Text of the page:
Mute by Piers Anthony
* * *
Los Angeles, CA
Knot always slept on his left side. Early in life he had tried to vary it, but long ago had given that up as futile. Normal symmetrical repose was for normal, symmetrical people.
He put his right foot over the edge of the hammock, ready to get up. He paused, as he always did, to look at it. It was a fine, big, healthy foot, with six well-formed toes. The foot of a minimally mutant human being.
He set it on down to the floor, doing a slow barrel-roll emergence from the web. He stood and stretched. His left foot was smaller, stunted, with only four toes, but it served. His legs differed in length, but he had learned to compensate, walking with his right knee chronically bent so that he hardly bumped at all when he traveled. His hands differed from each other similarly, and his ears; it was as though nature had run out of raw material before completing him. Often he had wished for a redistribution; a finger moved from this hand to that one, some muscle and bone shifted from one side to the other. But he always had to remind himself that as physical mutancy went, his case was marginal. He could, with proper clothing and effort, pass for normal.
Here at the enclave, he didn’t bother; his condition was really an asset that he tried to make more obvious. The real mutants were better able to accept him, that way.
Knot dug out his clothing, which was tailored to his physique. The enclave had excellent hand-craftsmen: a source of personal pride to him. It was Knot’s job to make the employment assignments, and this was no casual matter. This enclave had an excellent record, and this was due in large part to Knot’s professional skill.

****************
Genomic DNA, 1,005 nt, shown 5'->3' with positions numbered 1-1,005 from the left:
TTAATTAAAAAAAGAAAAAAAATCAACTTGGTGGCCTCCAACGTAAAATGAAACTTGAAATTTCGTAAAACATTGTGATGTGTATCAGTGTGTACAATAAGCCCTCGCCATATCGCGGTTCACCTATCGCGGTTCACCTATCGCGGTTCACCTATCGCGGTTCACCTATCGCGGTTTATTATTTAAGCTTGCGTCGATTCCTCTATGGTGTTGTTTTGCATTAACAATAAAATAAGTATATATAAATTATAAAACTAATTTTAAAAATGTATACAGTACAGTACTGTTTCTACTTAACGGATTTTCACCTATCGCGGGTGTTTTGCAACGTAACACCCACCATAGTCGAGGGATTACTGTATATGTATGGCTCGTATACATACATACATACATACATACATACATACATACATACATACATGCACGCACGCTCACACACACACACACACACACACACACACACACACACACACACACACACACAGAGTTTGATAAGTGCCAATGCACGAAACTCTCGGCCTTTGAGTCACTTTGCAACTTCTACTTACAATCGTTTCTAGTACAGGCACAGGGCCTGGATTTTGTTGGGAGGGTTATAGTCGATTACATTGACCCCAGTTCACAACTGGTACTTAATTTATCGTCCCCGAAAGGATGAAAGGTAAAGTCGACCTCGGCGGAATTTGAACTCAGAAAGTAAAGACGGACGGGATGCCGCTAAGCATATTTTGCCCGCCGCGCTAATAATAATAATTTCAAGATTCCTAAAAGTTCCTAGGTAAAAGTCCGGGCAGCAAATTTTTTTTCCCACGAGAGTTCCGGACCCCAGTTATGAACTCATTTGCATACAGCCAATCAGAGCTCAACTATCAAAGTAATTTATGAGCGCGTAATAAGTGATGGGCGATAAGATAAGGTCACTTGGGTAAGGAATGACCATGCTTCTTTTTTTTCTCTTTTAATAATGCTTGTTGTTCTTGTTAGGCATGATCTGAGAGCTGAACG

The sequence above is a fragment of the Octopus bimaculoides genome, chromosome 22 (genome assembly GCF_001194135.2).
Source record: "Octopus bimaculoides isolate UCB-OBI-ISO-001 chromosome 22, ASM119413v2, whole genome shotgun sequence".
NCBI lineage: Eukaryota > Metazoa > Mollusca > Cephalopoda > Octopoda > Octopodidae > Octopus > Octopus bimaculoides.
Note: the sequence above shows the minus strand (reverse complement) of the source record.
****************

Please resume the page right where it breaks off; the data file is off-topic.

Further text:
He set out for the mess hall. The dawning day outside his bunk-cube was lovely; the blue sun of Planet Nelson was striking through the green morning cloud layer, starting the strong updraft that would soon clear the sky. In the evening the process would reverse, with a visible downdraft and closure by vapor. Knot, like most residents, was fascinated by these natural color shows. No two were quite alike; the patterns and hues shifted with countless minor variables, and the shows were useful for entertainment, divination, art-inspiration and wagering. Holographs of them were exported commercially.
But he could not dawdle, this time; his slot for breakfast was upon him, and the mess-chief became surly when the normal flow was disrupted.
The mess-guard had four eyes. All of them focused on Knot as the man frowned. “Have you checked in at the office?” He spoke with a certain awkwardness, for he also had two tongues.
“I have,” Knot said, standing so that his suit exaggerated his imbalance. No one could mistake him for a normal now. “Here is my card.”
The guard perused the card, “Very well. Go in and take your ration from the counter and sit down at a green table. You do have color perception?”
“Yes—in the right eye,” Knot said, “Monochrome in the left.”
“Once you get established, you’ll be assigned to a compatible group at a red or blue table,” the guard said. “But newcomers have to eat alone, until we get to know them. We have a lot of variation here, but we’re the top enclave in this region of space, and we don’t like trouble.”
“I understand,” Knot said with due humility. “I’ll try to conduct myself properly.”
He went on in, smiling privately. He had gone through this ritual with this guard for the past year, every morning, and with the predecessor-guard for two years before that. He would be alarmed if the man ever recognized him.
Breakfast was a leaf of leanfruit, the succulent foliage that was a meal in itself. An enterprising mutant had discovered how to detoxify it, at one swoop ameliorating the enclave’s problem of nourishment. Knot felt pride in that, too; he had selected that mutant for that research. The man had been blind and scrawny, with reverse joints on his fingers, unable to do much useful work, but had an insatiable appetite. At another enclave he would have been a useless burden destined for an untimely accident—such accidents were common in such situations—but Knot had told him he could eat all he wanted if he could figure out how to avoid being poisoned by what was most available. The man had proceeded with a will, noting that no native animals died, though many consumed leanfruit. An enzyme in their saliva did the trick. Now that enzyme was routinely included in the salad dressing. The mutant had become a hero, while Knot was forgotten—and that was the way it had to be.